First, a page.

Speaking to Phi Beta Kappa at Amherst College, he said that “to know is to achieve virtue . . . . Between this rising host that follow intelligence [speaking of immigrants], and the old camp that put their trust in a stout heart, a firm will, and a strong hand, the fight is on. Our college men will be in the thick of it. If they do not take sides, they will at least be battered in the scuffle. At this moment they are readily divided into those who wish to be men – whatever that means – and those who wish to be intelligent men, and those who unconscious of blasphemy or humor, prefer not to be intelligent, but to do the will of God.”
Perhaps more so than in Erskine’s time, today we recognize the importance of being intelligent rather than merely earnest. But I hazard that even today we still separate intelligence from goodness of heart; we not only assume the two to be divorced, we continue to place value on the latter. We expect our judges and jurors, lawyers and prosecutors, and other guardians of the law to strive to be good, to be as pure of heart as humanly possible. We don’t set the same standards of intelligence and competence, asking as intently: what do they know, and knowing what they know, are they fit to judge?
As a science of the mind has grown, any simple separation between intelligence and goodness has become untenable, as has the privileging of either. More so than ever, to be good requires intelligence about matters that our predecessors, even those here just yesterday, not only didn’t know but couldn’t know. So the standards are indeed higher of what it means for us to be intelligent, and one reason they are legitimately higher is the vibrant presence of the mind and behavioral sciences. At every turn, the data from these sciences teach us something about ourselves so new, or challenge a view of ourselves that is so appealing (and so wrong), that it isn’t possible — not unless one is despairingly lacking in curiosity (if not goodness itself!) — to ignore the evidence.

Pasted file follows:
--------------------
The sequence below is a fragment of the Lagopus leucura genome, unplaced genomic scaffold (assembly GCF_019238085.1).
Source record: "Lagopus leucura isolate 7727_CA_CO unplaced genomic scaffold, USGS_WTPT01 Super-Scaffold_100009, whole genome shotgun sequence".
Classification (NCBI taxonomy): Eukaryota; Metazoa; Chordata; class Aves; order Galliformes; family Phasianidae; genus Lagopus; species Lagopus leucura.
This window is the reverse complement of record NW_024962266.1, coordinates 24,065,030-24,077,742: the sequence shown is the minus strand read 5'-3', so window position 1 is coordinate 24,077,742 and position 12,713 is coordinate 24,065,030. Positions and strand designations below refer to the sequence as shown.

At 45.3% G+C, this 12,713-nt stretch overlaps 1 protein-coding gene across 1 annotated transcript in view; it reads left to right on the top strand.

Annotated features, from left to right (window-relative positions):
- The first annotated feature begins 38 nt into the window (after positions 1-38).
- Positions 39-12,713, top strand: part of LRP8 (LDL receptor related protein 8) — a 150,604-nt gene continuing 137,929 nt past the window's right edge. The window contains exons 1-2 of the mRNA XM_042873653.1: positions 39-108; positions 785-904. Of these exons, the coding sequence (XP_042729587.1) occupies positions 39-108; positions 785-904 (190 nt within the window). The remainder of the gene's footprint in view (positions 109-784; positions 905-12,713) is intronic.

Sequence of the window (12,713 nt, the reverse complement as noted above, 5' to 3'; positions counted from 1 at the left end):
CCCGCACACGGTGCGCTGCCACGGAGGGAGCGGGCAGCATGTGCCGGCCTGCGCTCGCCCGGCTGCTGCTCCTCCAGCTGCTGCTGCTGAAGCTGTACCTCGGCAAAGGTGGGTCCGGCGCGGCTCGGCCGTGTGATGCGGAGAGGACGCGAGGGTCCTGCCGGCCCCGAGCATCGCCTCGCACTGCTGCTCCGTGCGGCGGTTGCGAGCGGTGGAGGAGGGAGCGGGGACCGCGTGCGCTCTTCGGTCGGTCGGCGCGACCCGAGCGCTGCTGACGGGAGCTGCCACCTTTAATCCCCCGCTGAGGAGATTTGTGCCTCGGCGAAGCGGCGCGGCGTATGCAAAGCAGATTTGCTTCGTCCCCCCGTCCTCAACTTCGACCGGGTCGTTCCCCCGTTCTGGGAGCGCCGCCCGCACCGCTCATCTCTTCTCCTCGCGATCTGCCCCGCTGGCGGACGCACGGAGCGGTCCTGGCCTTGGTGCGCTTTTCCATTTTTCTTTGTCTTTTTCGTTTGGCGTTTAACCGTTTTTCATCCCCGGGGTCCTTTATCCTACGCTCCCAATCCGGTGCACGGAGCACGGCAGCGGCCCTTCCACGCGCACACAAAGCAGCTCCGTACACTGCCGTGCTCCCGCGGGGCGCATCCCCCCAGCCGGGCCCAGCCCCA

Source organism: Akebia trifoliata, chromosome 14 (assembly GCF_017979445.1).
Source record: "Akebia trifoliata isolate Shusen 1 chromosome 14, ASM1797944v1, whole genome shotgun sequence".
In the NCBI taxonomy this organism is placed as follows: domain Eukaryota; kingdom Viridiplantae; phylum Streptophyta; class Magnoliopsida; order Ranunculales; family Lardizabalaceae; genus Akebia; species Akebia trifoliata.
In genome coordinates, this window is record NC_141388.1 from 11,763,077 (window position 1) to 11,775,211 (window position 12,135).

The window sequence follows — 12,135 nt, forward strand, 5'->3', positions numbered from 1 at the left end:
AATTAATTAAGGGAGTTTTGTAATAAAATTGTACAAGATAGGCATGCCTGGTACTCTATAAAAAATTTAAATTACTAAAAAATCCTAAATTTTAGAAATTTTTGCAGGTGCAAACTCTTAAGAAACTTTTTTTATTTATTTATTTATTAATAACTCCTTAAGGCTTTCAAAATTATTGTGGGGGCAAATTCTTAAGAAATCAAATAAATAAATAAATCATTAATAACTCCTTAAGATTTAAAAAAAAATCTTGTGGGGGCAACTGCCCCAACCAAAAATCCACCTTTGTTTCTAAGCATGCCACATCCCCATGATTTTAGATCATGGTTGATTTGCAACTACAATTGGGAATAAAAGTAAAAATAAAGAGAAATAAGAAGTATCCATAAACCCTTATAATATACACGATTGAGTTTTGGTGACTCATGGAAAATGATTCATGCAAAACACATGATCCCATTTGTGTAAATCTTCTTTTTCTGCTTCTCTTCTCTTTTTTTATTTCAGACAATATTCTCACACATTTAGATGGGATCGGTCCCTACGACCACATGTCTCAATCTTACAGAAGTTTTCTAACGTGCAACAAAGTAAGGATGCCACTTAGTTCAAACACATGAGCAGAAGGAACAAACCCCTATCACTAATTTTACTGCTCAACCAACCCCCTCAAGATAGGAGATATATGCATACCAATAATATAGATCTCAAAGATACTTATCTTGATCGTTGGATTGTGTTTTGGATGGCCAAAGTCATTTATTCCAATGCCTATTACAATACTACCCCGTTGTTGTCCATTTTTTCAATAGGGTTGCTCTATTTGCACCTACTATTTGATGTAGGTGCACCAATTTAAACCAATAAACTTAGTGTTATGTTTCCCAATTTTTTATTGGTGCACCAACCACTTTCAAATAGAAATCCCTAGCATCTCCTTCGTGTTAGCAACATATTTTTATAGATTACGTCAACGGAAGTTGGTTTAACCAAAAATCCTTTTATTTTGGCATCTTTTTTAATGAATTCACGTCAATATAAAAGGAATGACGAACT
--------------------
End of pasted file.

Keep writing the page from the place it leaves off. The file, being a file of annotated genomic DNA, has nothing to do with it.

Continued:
If a proper offering of justice is a public purpose, a justice system that isn’t constantly striving and evolving in its use of new knowledge is in trouble. To avoid it, what can we know, to start with? Modern psychology provides at least two clear messages: our minds and behavior are fallible; our minds and behavior are malleable.